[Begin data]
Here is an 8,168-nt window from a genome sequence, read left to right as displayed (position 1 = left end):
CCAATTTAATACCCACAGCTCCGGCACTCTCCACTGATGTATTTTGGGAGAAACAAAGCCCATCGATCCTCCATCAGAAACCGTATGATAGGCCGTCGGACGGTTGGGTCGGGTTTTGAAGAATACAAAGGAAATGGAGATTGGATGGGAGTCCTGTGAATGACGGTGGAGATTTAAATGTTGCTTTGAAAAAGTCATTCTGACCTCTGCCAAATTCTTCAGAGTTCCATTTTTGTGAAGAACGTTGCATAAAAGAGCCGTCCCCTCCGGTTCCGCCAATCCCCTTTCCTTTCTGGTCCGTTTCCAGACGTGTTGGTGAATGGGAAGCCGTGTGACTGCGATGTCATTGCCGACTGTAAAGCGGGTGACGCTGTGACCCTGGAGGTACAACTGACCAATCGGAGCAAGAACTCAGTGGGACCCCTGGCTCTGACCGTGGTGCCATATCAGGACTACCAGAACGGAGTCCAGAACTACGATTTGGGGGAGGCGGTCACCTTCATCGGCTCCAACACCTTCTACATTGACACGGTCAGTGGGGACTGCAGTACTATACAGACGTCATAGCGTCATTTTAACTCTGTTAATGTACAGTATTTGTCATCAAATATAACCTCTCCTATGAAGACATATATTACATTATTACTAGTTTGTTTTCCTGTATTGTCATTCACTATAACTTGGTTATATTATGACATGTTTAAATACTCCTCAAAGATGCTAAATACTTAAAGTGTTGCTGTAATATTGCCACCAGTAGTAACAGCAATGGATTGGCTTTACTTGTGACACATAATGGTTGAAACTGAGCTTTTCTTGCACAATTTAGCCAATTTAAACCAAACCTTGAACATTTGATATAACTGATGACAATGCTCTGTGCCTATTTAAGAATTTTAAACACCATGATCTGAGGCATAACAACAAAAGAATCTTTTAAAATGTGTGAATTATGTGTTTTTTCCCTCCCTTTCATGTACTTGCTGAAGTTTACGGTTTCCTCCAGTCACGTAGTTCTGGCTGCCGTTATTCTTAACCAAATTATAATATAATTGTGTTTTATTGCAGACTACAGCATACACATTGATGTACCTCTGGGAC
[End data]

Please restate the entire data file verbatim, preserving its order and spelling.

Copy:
Here is an 8,168-nt window from a genome sequence, read left to right as displayed (position 1 = left end):
CCAATTTAATACCCACAGCTCCGGCACTCTCCACTGATGTATTTTGGGAGAAACAAAGCCCATCGATCCTCCATCAGAAACCGTATGATAGGCCGTCGGACGGTTGGGTCGGGTTTTGAAGAATACAAAGGAAATGGAGATTGGATGGGAGTCCTGTGAATGACGGTGGAGATTTAAATGTTGCTTTGAAAAAGTCATTCTGACCTCTGCCAAATTCTTCAGAGTTCCATTTTTGTGAAGAACGTTGCATAAAAGAGCCGTCCCCTCCGGTTCCGCCAATCCCCTTTCCTTTCTGGTCCGTTTCCAGACGTGTTGGTGAATGGGAAGCCGTGTGACTGCGATGTCATTGCCGACTGTAAAGCGGGTGACGCTGTGACCCTGGAGGTACAACTGACCAATCGGAGCAAGAACTCAGTGGGACCCCTGGCTCTGACCGTGGTGCCATATCAGGACTACCAGAACGGAGTCCAGAACTACGATTTGGGGGAGGCGGTCACCTTCATCGGCTCCAACACCTTCTACATTGACACGGTCAGTGGGGACTGCAGTACTATACAGACGTCATAGCGTCATTTTAACTCTGTTAATGTACAGTATTTGTCATCAAATATAACCTCTCCTATGAAGACATATATTACATTATTACTAGTTTGTTTTCCTGTATTGTCATTCACTATAACTTGGTTATATTATGACATGTTTAAATACTCCTCAAAGATGCTAAATACTTAAAGTGTTGCTGTAATATTGCCACCAGTAGTAACAGCAATGGATTGGCTTTACTTGTGACACATAATGGTTGAAACTGAGCTTTTCTTGCACAATTTAGCCAATTTAAACCAAACCTTGAACATTTGATATAACTGATGACAATGCTCTGTGCCTATTTAAGAATTTTAAACACCATGATCTGAGGCATAACAACAAAAGAATCTTTTAAAATGTGTGAATTATGTGTTTTTTCCCTCCCTTTCATGTACTTGCTGAAGTTTACGGTTTCCTCCAGTCACGTAGTTCTGGCTGCCGTTATTCTTAACCAAATTATAATATAATTGTGTTTTATTGCAGACTACAGCATACACATTGATGTACCTCTGGGAC